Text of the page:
According to the Cambridge Dictionary, desegregation is the act of ending segregation between races or sexes in an organization. Integration, on the other hand, refers to the process of becoming part of a group of people. It is extremely simplistic to think that the former automatically results in the latter, as these two terms are not simply synonyms but possess a much broader range of meaning.
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These terms are central when it comes to public education in the United States and their effect on students’ academic performance, being challenged ever since the ruling of one of the most famous court cases in the country, the Brown v. Board of Education (1954), in which justices ruled unanimously that racial segregation of children in public schools was unconstitutional, and therefore, black children should not be banned from sharing public facilities, such as schools and buses, with white children, even though separate but equal facilities were considered equal under the law. Although playing a significant role in the civil rights movement, it is possible to argue that desegregation has not yet achieved is purpose, as achievement gap, income inequality and racial discrimination has not only continued to exist in our society but has increased significantly. Therefore, it is feasible to affirm that desegregation has not been successful, making integration a distant dream that will only become a concrete reality when the divisible color line that separates black children from white cease to exist.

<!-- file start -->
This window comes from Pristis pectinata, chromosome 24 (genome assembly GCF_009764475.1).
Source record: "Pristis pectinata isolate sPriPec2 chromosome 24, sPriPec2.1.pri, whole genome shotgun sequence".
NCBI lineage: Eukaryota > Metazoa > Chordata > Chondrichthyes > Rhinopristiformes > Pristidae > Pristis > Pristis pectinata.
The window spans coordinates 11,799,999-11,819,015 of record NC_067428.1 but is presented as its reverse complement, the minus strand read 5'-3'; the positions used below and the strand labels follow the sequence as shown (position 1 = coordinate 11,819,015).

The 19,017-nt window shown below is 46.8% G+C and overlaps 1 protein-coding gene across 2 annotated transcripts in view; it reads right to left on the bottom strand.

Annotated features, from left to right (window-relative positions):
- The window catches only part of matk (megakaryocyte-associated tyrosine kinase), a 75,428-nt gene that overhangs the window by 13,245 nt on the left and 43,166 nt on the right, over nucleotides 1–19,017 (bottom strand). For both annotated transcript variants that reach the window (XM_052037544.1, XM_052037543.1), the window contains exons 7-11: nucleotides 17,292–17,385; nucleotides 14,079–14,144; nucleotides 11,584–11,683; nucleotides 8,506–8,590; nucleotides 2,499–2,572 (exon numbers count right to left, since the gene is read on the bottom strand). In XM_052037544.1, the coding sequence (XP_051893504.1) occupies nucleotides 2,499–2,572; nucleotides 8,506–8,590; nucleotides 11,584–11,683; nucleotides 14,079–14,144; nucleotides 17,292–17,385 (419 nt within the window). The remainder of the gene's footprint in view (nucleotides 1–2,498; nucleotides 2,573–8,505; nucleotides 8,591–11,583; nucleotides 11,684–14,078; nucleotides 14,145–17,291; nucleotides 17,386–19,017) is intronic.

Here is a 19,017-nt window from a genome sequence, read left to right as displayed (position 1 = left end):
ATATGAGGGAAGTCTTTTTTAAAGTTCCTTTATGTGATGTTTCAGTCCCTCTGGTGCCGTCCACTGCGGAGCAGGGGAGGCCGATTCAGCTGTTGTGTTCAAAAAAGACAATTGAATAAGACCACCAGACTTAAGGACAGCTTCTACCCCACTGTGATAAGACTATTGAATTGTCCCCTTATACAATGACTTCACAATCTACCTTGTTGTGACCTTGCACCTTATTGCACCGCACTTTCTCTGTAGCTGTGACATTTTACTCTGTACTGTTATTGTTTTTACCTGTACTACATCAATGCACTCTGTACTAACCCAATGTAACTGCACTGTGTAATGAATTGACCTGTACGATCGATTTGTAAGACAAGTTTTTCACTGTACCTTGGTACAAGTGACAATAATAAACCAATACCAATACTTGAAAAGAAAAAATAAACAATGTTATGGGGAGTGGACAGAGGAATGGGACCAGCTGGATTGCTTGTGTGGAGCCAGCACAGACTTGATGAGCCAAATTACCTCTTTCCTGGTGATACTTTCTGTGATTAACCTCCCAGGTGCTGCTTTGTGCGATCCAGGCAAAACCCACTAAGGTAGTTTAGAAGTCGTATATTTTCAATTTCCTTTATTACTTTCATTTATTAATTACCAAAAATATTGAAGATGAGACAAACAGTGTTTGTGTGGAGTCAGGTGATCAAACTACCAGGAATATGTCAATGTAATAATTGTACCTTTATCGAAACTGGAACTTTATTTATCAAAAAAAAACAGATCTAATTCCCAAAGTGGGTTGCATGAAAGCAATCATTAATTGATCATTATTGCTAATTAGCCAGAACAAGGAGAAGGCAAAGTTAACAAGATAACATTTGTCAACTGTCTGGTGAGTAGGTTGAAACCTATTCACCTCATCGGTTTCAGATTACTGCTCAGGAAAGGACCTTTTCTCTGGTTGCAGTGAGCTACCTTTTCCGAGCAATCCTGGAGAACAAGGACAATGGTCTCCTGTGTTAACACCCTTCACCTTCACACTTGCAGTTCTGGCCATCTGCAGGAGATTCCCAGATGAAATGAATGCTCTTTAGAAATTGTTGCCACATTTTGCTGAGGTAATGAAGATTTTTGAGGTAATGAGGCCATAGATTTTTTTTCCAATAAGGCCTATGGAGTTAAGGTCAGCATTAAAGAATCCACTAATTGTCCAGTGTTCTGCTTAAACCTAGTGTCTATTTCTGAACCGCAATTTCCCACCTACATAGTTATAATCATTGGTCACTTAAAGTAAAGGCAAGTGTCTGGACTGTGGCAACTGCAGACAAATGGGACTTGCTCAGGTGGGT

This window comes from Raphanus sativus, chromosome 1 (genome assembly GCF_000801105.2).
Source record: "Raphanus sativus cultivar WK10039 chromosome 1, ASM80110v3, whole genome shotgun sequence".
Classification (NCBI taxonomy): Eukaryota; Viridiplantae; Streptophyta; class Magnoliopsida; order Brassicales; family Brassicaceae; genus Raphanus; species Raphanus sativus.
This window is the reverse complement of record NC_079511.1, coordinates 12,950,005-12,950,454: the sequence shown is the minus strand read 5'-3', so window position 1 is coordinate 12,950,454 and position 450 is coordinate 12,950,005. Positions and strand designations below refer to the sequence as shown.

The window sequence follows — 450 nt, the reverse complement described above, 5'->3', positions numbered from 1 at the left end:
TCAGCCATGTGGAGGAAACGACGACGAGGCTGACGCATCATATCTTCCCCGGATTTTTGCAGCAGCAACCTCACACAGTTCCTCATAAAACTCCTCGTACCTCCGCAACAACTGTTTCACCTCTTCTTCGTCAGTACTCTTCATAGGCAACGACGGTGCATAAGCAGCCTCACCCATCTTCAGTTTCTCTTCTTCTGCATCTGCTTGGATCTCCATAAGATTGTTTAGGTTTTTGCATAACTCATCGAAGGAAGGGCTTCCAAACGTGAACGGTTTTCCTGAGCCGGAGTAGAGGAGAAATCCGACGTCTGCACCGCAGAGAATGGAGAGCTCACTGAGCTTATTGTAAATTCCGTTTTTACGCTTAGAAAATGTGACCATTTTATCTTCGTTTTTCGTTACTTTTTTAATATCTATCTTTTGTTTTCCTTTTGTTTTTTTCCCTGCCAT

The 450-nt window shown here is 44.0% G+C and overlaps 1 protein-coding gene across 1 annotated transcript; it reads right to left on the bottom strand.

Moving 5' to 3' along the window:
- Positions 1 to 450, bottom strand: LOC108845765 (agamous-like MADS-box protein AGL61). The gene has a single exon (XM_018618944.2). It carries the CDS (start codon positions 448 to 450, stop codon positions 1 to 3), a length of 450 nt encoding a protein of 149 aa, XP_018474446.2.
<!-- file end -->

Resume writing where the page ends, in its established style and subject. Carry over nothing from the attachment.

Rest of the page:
The Brown v. Board of Education Case, like mentioned above, represented a decisive and extremely important milestone in the history of racial discrimination in the United States. However, existing policy shortcomings still prevent its promise of achieving full integration in public schools.
According to the Washington Post article, the gap achievement between white and black students is a constant in the United States because despite the black average achievement has increased, so has the white average achievement, preventing the gap between both to be eliminated or, at least, decreased. As stated by research from the National Assessment of Education Progress (NAEP), black fourth-graders have better average math scores than average white math scores, however, this accounts for only about 25% of white students, according to the same article. Consequently, the hope for equal qualification for the labor market remains a faraway goal.
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